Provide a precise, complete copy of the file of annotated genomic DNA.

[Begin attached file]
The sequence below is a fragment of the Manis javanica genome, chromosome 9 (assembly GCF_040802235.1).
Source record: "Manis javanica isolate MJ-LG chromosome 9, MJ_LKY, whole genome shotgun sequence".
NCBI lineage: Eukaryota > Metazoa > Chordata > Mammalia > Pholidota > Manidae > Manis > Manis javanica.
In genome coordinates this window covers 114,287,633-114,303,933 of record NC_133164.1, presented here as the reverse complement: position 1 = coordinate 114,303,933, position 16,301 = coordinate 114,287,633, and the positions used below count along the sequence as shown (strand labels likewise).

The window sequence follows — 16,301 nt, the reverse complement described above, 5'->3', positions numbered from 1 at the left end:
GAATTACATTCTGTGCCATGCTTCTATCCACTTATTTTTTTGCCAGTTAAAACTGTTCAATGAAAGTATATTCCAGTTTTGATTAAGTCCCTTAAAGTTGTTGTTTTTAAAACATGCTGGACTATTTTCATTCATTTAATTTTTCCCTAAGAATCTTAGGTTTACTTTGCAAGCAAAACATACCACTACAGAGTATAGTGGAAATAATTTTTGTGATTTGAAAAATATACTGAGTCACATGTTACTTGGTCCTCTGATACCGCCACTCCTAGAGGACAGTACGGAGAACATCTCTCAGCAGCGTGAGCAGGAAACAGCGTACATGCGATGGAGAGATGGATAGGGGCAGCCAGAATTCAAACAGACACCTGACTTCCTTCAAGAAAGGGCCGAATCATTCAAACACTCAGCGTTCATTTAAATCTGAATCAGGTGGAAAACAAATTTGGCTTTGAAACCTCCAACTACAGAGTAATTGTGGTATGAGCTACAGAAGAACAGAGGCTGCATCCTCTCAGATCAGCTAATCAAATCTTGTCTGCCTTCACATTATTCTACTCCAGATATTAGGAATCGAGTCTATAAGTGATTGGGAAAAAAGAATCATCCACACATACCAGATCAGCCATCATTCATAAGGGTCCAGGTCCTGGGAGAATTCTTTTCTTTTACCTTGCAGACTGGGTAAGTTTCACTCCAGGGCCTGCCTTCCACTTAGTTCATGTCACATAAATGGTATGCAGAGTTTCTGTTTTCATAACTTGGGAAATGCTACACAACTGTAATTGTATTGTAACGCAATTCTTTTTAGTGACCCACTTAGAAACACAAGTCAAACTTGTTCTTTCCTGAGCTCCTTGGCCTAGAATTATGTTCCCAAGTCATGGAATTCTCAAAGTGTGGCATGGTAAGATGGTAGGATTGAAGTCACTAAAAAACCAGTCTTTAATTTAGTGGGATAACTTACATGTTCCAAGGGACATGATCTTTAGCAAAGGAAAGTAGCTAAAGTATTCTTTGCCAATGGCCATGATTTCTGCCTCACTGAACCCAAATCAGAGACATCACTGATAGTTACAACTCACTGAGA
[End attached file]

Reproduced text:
The sequence below is a fragment of the Manis javanica genome, chromosome 9 (assembly GCF_040802235.1).
Source record: "Manis javanica isolate MJ-LG chromosome 9, MJ_LKY, whole genome shotgun sequence".
NCBI lineage: Eukaryota > Metazoa > Chordata > Mammalia > Pholidota > Manidae > Manis > Manis javanica.
In genome coordinates this window covers 114,287,633-114,303,933 of record NC_133164.1, presented here as the reverse complement: position 1 = coordinate 114,303,933, position 16,301 = coordinate 114,287,633, and the positions used below count along the sequence as shown (strand labels likewise).

The window sequence follows — 16,301 nt, the reverse complement described above, 5'->3', positions numbered from 1 at the left end:
GAATTACATTCTGTGCCATGCTTCTATCCACTTATTTTTTTGCCAGTTAAAACTGTTCAATGAAAGTATATTCCAGTTTTGATTAAGTCCCTTAAAGTTGTTGTTTTTAAAACATGCTGGACTATTTTCATTCATTTAATTTTTCCCTAAGAATCTTAGGTTTACTTTGCAAGCAAAACATACCACTACAGAGTATAGTGGAAATAATTTTTGTGATTTGAAAAATATACTGAGTCACATGTTACTTGGTCCTCTGATACCGCCACTCCTAGAGGACAGTACGGAGAACATCTCTCAGCAGCGTGAGCAGGAAACAGCGTACATGCGATGGAGAGATGGATAGGGGCAGCCAGAATTCAAACAGACACCTGACTTCCTTCAAGAAAGGGCCGAATCATTCAAACACTCAGCGTTCATTTAAATCTGAATCAGGTGGAAAACAAATTTGGCTTTGAAACCTCCAACTACAGAGTAATTGTGGTATGAGCTACAGAAGAACAGAGGCTGCATCCTCTCAGATCAGCTAATCAAATCTTGTCTGCCTTCACATTATTCTACTCCAGATATTAGGAATCGAGTCTATAAGTGATTGGGAAAAAAGAATCATCCACACATACCAGATCAGCCATCATTCATAAGGGTCCAGGTCCTGGGAGAATTCTTTTCTTTTACCTTGCAGACTGGGTAAGTTTCACTCCAGGGCCTGCCTTCCACTTAGTTCATGTCACATAAATGGTATGCAGAGTTTCTGTTTTCATAACTTGGGAAATGCTACACAACTGTAATTGTATTGTAACGCAATTCTTTTTAGTGACCCACTTAGAAACACAAGTCAAACTTGTTCTTTCCTGAGCTCCTTGGCCTAGAATTATGTTCCCAAGTCATGGAATTCTCAAAGTGTGGCATGGTAAGATGGTAGGATTGAAGTCACTAAAAAACCAGTCTTTAATTTAGTGGGATAACTTACATGTTCCAAGGGACATGATCTTTAGCAAAGGAAAGTAGCTAAAGTATTCTTTGCCAATGGCCATGATTTCTGCCTCACTGAACCCAAATCAGAGACATCACTGATAGTTACAACTCACTGAGA